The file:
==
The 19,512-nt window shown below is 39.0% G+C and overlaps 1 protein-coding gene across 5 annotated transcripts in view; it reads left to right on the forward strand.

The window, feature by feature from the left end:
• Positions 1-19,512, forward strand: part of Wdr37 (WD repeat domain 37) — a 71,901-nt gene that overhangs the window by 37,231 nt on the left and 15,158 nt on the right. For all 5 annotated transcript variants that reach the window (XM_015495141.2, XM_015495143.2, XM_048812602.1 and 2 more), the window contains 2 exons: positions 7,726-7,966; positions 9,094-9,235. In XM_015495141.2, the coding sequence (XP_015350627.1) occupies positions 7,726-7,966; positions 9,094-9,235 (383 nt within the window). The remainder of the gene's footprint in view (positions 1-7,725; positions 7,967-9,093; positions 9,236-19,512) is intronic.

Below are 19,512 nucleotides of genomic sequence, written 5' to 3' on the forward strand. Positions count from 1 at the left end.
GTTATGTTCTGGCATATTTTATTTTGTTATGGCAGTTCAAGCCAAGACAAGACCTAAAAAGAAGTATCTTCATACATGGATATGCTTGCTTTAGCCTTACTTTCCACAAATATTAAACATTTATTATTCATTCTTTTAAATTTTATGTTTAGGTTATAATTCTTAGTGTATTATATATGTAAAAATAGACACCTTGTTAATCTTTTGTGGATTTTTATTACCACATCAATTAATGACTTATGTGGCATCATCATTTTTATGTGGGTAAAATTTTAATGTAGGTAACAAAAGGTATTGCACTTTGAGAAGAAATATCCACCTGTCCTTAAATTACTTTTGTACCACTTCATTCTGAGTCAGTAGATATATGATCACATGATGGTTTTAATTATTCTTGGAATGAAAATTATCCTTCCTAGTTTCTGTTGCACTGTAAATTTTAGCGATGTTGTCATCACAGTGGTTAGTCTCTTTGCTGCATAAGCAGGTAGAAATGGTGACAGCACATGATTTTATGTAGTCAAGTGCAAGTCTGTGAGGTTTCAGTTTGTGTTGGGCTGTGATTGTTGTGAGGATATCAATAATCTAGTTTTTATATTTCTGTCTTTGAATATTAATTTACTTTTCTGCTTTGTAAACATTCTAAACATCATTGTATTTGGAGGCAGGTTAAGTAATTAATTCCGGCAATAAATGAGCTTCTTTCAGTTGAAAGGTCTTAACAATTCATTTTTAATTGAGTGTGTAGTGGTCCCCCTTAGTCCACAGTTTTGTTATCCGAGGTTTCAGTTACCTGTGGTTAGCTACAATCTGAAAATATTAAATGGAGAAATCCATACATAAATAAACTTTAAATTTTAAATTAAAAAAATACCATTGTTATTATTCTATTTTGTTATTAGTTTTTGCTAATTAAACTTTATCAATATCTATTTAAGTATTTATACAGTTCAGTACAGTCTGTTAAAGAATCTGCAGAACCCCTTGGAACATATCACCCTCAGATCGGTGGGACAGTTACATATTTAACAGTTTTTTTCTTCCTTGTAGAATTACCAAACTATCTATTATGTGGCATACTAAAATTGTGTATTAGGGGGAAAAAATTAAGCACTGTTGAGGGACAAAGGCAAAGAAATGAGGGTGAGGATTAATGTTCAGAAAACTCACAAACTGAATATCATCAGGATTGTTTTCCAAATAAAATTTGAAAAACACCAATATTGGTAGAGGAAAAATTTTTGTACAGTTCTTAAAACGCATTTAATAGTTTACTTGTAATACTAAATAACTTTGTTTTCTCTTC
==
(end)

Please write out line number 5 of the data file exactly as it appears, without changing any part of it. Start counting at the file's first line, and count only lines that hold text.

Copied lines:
GTTATGTTCTGGCATATTTTATTTTGTTATGGCAGTTCAAGCCAAGACAAGACCTAAAAAGAAGTATCTTCATACATGGATATGCTTGCTTTAGCCTTACTTTCCACAAATATTAAACATTTATTATTCATTCTTTTAAATTTTATGTTTAGGTTATAATTCTTAGTGTATTATATATGTAAAAATAGACACCTTGTTAATCTTTTGTGGATTTTTATTACCACATCAATTAATGACTTATGTGGCATCATCATTTTTATGTGGGTAAAATTTTAATGTAGGTAACAAAAGGTATTGCACTTTGAGAAGAAATATCCACCTGTCCTTAAATTACTTTTGTACCACTTCATTCTGAGTCAGTAGATATATGATCACATGATGGTTTTAATTATTCTTGGAATGAAAATTATCCTTCCTAGTTTCTGTTGCACTGTAAATTTTAGCGATGTTGTCATCACAGTGGTTAGTCTCTTTGCTGCATAAGCAGGTAGAAATGGTGACAGCACATGATTTTATGTAGTCAAGTGCAAGTCTGTGAGGTTTCAGTTTGTGTTGGGCTGTGATTGTTGTGAGGATATCAATAATCTAGTTTTTATATTTCTGTCTTTGAATATTAATTTACTTTTCTGCTTTGTAAACATTCTAAACATCATTGTATTTGGAGGCAGGTTAAGTAATTAATTCCGGCAATAAATGAGCTTCTTTCAGTTGAAAGGTCTTAACAATTCATTTTTAATTGAGTGTGTAGTGGTCCCCCTTAGTCCACAGTTTTGTTATCCGAGGTTTCAGTTACCTGTGGTTAGCTACAATCTGAAAATATTAAATGGAGAAATCCATACATAAATAAACTTTAAATTTTAAATTAAAAAAATACCATTGTTATTATTCTATTTTGTTATTAGTTTTTGCTAATTAAACTTTATCAATATCTATTTAAGTATTTATACAGTTCAGTACAGTCTGTTAAAGAATCTGCAGAACCCCTTGGAACATATCACCCTCAGATCGGTGGGACAGTTACATATTTAACAGTTTTTTTCTTCCTTGTAGAATTACCAAACTATCTATTATGTGGCATACTAAAATTGTGTATTAGGGGGAAAAAATTAAGCACTGTTGAGGGACAAAGGCAAAGAAATGAGGGTGAGGATTAATGTTCAGAAAACTCACAAACTGAATATCATCAGGATTGTTTTCCAAATAAAATTTGAAAAACACCAATATTGGTAGAGGAAAAATTTTTGTACAGTTCTTAAAACGCATTTAATAGTTTACTTGTAATACTAAATAACTTTGTTTTCTCTTC